I will admit I did cheat a bit here and used two authors. The distinguished looking bearded chap at the top is Lyon Sprague de Camp (generally known as L. Sprague de Camp) November 27, 1907 - November 6, 2000. Below him is a picture of a very young Fletcher Pratt 1897 - 1956.
L. Sprague de Camp is one of the giants of the science fiction and fantasy genre in it's heydays of the 40's and 50's, and was one of the founding members of the Swordsmen and Sorcerers Guild of America. Over a 60 year career he authored over 100 books, including novels, non fiction and biographies of fellow authors. During WW II he served as a researcher at the Philadelphia Naval Yard along with Isaac Asimov and Robert Heinlein. He moved between genres, and is known as much for his continuation of Robert E. Howard's Conan novels as anything else he wrote over his 6 decade career. Along with his friend Fletcher Pratt, he was also one of the first writers to explore fantasy for it's comic potential with the Harold Shea or Incomplete Enchanter stories. He also wrote novels with his wife Catharine Crook de Camp in the 1960's.
Fletcher Pratt is best known for works on naval history and the Harold Shea stories with L. Sprague de Camp. I'm not sure if this is true, but his obituary listed 'raising marmosets' as one of his hobbies. That just seems like such a fantasy writer thing to do. Wargamers recognise Pratt as one of the first people to set down rules for gaming, especially naval games. He established a literary dining club called The Trapdoor Spiders, as Isaac Asimov later fictionalised the club, its reasonable to assume that he was a member. He is best remembered among readers for the Harold Shea stories, although he did unfortunately pass away before the series reached any great heights in terms of popularity.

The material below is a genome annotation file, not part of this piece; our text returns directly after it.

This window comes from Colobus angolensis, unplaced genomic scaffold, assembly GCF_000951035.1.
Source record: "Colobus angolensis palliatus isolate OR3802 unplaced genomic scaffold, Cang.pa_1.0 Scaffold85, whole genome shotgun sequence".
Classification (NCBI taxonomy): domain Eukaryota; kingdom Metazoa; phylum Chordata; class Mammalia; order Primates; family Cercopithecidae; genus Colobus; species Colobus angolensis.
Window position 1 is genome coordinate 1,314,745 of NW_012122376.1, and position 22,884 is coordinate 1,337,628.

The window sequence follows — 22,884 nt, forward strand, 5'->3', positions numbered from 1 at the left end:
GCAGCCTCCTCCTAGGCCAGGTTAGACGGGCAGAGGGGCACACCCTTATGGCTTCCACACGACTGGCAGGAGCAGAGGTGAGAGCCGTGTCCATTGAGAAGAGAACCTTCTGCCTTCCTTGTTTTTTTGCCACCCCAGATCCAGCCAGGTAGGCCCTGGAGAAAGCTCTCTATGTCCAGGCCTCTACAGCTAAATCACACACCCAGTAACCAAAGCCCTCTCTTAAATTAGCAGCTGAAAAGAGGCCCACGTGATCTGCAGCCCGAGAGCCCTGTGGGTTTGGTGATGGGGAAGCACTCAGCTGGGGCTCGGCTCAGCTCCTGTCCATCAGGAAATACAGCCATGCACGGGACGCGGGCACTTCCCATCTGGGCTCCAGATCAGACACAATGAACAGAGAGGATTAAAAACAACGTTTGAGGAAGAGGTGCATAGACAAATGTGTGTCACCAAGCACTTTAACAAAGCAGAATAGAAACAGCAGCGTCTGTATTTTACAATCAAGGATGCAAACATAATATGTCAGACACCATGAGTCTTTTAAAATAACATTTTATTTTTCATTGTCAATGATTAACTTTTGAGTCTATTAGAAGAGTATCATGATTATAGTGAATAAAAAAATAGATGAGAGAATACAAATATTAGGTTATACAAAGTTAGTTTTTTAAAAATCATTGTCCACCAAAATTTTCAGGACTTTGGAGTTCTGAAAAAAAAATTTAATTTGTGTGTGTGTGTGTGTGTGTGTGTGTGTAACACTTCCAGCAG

The Harold Shea novels and stories, or as they are also known the Incomplete Enchanter, originally appeared as serialisations, and then later as separate novels. It wasn't until 1988's The Complete Compleat Enchanter that they were all collected together. The basic premise is that the brilliant, but eccentric scientist Harold Shea finds a way of transporting himself into the pages of myths and legends, like the Norse Kalevala, Spenser's Faerie Queene and Ariosto's Orlando Furioso. The first of the books (The Incomplete Enchanter) came out in 1941 and the last of the original stories written by L. Sprague de Camp and Fletcher Pratt (The Wall of Serpents) was published in 1960, 4 years after Pratt's death. This means that they predate one of the best known and most talented exponents of comic fantasy, Terry Pratchett by more than 40 years. To accompany him on his excursions into parallel worlds of magic and fantasy Harold Shea often has his colleagues Reed Chalmers, Walter Bayard and Vaclav 'Votsy' Polacek either help of hinder him. In later stories they add Belphebe and Florimel of faerie (who later marry Harold and Walter) and Pete Brodsky, a hapless police officer who gets caught up in the lunacy. Most of the humour is derived from 20th century technology and ideas clashing with magic and thinking set centuries earlier. They're quite a wonderful example of how things were done in the days before this had become a subgenre of it's own, although the years that have passed have dated the works quite badly on a number of levels.
Further and related reading: both de Camp and Pratt have extensive back catalogues, although most of it seems to be very different from the light hearted feel and focus of the Harold Shea stories. Following the death of Fletcher Pratt, and the reinvigoration of interest in the stories with the publication of the collection in 1988, de Camp collaborated with Christopher Stasheff (Gramarye) and a number of other authors to produce the anthologies The Enchanter Reborn and The Exotic Enchanter. The idea of people entering fiction is not new and has been explored a number of times over the years, one of the best examples can be found in the works of Jasper Fforde, especially his Thursday Next series. Jim Hines also uses this conceit as part of his Libriomancer series, in which the main character has the ability to draw things out of works of fiction to fill a need he may have at the time.